In this subject students are introduced to influential counselling theories, including Psychoanalytic and Psychodynamic theories, Person-centred Therapy, Existential Therapy, Gestalt Therapy, Cognitive Behavioural Therapy, Family Therapy, Feminist Therapy, Solution-Focused Therapy and Narrative Therapy. The subject utilises a range of experiential learning strategies including skills modelling and case studies, and introduces students to the counselling interventions used for each of these models. Such understanding is further developed in COU104A Applied Counselling 1, where students have the opportunity to observe and practise some of the therapeutic interventions used within these modalities.
  • Human Development Across the Lifespan (F2F & Online) | COU103A
    This subject introduces students to the field of developmental psychology and explores what drives or motivates human behaviour throughout their life from birth to death.
  • Applied Counselling 1 | COU104A
    This is a core unit in all the Applied Social Science courses.

    In this subject, students are introduced to the core skills for counselling and change work, with specific reference to working with adults. The subject provides students with an opportunity to develop their counselling skills in an interactive and supportive learning environment with feedback from others, and to begin considering their preferred counselling style. The interrelationships between counselling theories and models and skills are explored. This subject also focuses on the research into counselling outcomes and effective change processes.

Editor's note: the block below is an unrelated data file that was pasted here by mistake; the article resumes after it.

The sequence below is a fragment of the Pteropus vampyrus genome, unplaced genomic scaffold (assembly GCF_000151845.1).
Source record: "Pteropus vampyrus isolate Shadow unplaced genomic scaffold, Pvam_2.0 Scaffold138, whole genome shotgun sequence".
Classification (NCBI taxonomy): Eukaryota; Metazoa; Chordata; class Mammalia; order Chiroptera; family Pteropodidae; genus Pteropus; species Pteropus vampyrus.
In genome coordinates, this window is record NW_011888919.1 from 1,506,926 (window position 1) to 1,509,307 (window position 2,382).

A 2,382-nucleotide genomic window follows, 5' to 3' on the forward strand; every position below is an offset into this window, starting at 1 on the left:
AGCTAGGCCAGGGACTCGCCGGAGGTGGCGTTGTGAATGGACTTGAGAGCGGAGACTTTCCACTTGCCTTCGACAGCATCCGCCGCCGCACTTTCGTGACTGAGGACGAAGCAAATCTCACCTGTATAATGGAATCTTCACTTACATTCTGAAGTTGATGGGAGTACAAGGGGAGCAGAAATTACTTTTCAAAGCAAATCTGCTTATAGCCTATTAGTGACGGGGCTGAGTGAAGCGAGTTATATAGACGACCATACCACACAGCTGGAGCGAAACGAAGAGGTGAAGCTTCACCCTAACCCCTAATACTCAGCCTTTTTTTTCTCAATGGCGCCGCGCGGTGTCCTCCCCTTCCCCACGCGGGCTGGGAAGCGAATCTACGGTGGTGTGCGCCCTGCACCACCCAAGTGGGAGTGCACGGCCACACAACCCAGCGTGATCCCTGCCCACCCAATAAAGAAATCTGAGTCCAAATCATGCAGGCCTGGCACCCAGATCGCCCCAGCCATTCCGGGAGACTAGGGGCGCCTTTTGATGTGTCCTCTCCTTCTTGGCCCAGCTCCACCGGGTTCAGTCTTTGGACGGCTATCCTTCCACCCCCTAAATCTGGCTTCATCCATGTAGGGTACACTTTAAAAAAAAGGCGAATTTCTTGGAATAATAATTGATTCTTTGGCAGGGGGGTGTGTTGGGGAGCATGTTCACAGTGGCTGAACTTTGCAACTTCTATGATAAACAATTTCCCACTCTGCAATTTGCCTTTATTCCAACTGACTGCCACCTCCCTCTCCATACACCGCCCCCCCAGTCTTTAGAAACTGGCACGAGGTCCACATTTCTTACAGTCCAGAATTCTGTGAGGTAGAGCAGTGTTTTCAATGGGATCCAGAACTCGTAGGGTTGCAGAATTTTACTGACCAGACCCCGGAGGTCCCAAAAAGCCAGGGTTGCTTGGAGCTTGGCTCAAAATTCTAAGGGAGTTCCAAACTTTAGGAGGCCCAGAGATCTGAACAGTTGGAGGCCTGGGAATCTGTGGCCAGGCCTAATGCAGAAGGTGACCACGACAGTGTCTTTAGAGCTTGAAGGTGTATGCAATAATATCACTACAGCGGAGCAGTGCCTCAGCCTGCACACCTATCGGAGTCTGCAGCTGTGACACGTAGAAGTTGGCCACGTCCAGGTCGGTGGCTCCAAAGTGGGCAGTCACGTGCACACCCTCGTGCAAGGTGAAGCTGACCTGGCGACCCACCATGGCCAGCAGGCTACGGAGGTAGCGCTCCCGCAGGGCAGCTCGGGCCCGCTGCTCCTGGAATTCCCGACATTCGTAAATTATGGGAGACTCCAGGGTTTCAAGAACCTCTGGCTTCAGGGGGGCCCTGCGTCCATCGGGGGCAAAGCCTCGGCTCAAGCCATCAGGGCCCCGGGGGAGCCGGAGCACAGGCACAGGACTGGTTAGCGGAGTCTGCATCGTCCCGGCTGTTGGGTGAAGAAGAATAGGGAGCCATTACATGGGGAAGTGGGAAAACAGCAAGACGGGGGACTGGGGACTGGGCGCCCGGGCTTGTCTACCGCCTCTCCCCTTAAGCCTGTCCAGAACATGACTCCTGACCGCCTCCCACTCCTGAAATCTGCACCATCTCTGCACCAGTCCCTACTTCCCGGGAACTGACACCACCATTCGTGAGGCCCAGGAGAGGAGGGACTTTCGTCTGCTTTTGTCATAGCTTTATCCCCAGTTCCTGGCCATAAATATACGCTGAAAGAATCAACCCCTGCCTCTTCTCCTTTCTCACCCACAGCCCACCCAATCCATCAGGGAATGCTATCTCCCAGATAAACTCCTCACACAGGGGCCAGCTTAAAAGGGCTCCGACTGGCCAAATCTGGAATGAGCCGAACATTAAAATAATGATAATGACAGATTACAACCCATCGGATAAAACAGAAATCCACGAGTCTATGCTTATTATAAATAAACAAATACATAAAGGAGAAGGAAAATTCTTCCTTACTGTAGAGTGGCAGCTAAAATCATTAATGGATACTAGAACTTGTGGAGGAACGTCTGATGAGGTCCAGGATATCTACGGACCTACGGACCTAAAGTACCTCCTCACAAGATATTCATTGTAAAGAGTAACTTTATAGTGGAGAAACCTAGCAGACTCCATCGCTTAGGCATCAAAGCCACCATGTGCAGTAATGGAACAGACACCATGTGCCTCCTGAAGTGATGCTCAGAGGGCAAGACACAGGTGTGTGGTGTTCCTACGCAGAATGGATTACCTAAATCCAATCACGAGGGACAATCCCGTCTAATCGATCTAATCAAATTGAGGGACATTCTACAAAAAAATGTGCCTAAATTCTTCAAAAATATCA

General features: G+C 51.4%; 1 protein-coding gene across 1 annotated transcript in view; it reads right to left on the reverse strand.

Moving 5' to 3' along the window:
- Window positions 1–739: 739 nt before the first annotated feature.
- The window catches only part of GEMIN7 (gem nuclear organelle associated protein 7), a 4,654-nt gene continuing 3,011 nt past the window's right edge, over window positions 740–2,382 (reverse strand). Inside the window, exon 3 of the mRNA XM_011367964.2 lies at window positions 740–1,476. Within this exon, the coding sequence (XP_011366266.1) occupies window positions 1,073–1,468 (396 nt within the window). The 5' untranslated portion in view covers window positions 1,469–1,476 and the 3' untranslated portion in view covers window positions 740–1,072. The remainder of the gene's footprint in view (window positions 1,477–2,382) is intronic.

• Understanding Societies: An Introduction to Social Analysis | SOC102A
    This is a core unit in all the Applied Social Science courses. In this subject, students are introduced to the interdisciplinary practice of social analysis and its role in understanding the various human elements and social institutions that constitute our communities and societies. It covers a variety of important social theories through which to understand human practices, identities and social structures. In particular, students learn how cultural, historical, economic and political factors shape the human experience.

    Students develop social analysis skills to critically examine how human and social elements shape our views about equality, justice and fairness. The subject encourages students to assess the relevance of these elements to our social and professional relations.

  • Developing Social Policy | SOC103A
    This is a core unit in all the Applied Social Science courses.